Stocks mixed as investors weigh earnings, economy
by Steve Rothwell, AP Markets Writer
April 30, 2014 11:45 AM | 815 views | 0 0 comments | 21 21 recommendations | email to a friend | print
Traders Kevin Walsh, left, and Gordon Charlop work on the floor of the New York Stock Exchange Wednesday, April 30, 2014. The stock market is edging lower Wednesday after the U.S. economy slowed more drastically in the first quarter than economists had believed. (AP Photo)
Traders Kevin Walsh, left, and Gordon Charlop work on the floor of the New York Stock Exchange Wednesday, April 30, 2014. The stock market is edging lower Wednesday after the U.S. economy slowed more drastically in the first quarter than economists had believed. (AP Photo)
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Trader Steven Kaplan, right, works at the post that handles Twitter, on the floor of the New York Stock Exchange, Wednesday, April 30, 2014. Shares of Twitter dropped in morning trading Wednesday to their lowest point since the company went public in November. Investor concern remains over the short messaging service's ability to keep adding users and keep existing users engaged. (AP Photo)
Trader Steven Kaplan, right, works at the post that handles Twitter, on the floor of the New York Stock Exchange, Wednesday, April 30, 2014. Shares of Twitter dropped in morning trading Wednesday to their lowest point since the company went public in November. Investor concern remains over the short messaging service's ability to keep adding users and keep existing users engaged. (AP Photo)
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NEW YORK (AP) — The stock market was mixed on Wednesday as investors weighed company earnings against a report that showed economic growth stalled during the fourth quarter.

Keeping Score: The Standard & Poor's 500 index fell 0.4 points, or less than 0.1 percent, to 1,877 as of 11:13 a.m. Eastern time. The Dow Jones industrial average rose six points, or less than 0.01 percent, to 16,542. The Nasdaq composite fell seven points, or 0.2 percent, to 4,095.

The Economy: The U.S. economy slowed in the first three months of the year as winter storms chilled business activity. The sharp slowdown, while worse than expected, is likely to be temporary as growth rebounds with warmer temperatures. The Commerce Department says growth slowed to a barely discernible 0.1 percent annual rate in the January-March quarter, the weakest since the end of 2012, and down from a 2.6 percent growth rate in the October-December quarter. Economist had forecast growth of 1.1 percent, according to FactSet.

The Quote: The stock market's reaction to the report on the economy was muted because investors have already discounted the quarter due to the unusually cold winter in the U.S. this year, said Lawrence Creatura, a portfolio manager at Federated Investors.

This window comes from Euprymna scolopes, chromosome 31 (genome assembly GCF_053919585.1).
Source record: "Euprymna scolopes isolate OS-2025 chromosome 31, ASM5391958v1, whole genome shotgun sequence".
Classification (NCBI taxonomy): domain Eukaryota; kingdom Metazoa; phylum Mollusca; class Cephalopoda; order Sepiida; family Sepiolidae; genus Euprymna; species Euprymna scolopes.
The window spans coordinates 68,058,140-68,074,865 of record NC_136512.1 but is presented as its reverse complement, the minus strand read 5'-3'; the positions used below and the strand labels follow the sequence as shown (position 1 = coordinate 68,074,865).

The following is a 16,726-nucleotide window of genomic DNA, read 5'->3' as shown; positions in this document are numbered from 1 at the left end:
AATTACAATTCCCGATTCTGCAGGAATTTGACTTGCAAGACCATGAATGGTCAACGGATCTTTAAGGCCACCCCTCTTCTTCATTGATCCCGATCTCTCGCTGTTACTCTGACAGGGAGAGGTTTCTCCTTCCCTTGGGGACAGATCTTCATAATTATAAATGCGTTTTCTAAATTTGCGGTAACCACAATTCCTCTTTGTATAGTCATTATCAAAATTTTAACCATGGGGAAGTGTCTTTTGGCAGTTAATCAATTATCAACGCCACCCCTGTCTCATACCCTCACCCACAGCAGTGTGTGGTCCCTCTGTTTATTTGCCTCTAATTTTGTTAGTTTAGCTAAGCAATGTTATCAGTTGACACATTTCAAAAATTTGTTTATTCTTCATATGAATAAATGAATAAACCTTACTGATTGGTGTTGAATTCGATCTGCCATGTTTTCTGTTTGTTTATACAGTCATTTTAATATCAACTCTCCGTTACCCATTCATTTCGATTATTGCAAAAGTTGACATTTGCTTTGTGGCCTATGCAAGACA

"The stock market is giving this GDP report a pass because of the historically cold weather in the first quarter," Creatura said. "If you see a similar print for the second quarter, you're going to get a much different response."

Pep Talk: Pepco Holdings surged $4.07, or 17.9 percent, to $26.84 after it agreed to be acquired by energy provider Exelon for $6.83 billion to create a large electric and gas utility in the mid-Atlantic region. Exelon will pay $27.25 per Pepco share, an 18 percent premium to the company's $23.10 closing price on Tuesday.

Twitter Storm: Twitter fell $4.36, or 10 percent, to $38.27 in early trading. The social media company's growth disappointed investors when it reported quarterly results late Tuesday. Twitter had 255 million monthly users at the end of March, up 25 percent from a year earlier, but 2 million fewer than industry analysts had expected. Twitter shot higher after its IPO at $26 a share in November, going as high as $73.31 in December, and has been steadily declining since then.

Not What The Doctor Ordered: Express Scripts fell $4.21, or 5.9 percent, to $66.81 after it lowered its earnings guidance for the year, saying that it would handle a lower volume of prescriptions. The nation's largest pharmacy benefits manager also reported a 12 percent drop in its first-quarter earnings Tuesday. Its prescription sales were hit by severe winter weather and slower-than-expected enrollment in the new public insurance exchanges.

Fed: The Federal Reserve will release a statement following the conclusion of its two-day meeting at 2 p.m. Eastern time Wednesday. Policy makers are expected to make a further reduce the Fed's bond purchases, even though growth slowed in the first quarter.

Treasurys and Commodities: Bond prices rose. The yield on the 10-year Treasury note fell to 2.66 percent from 2.70 percent on Tuesday. The price of oil fell 93 cents, or 0.9 percent, to $100.35 a barrel.



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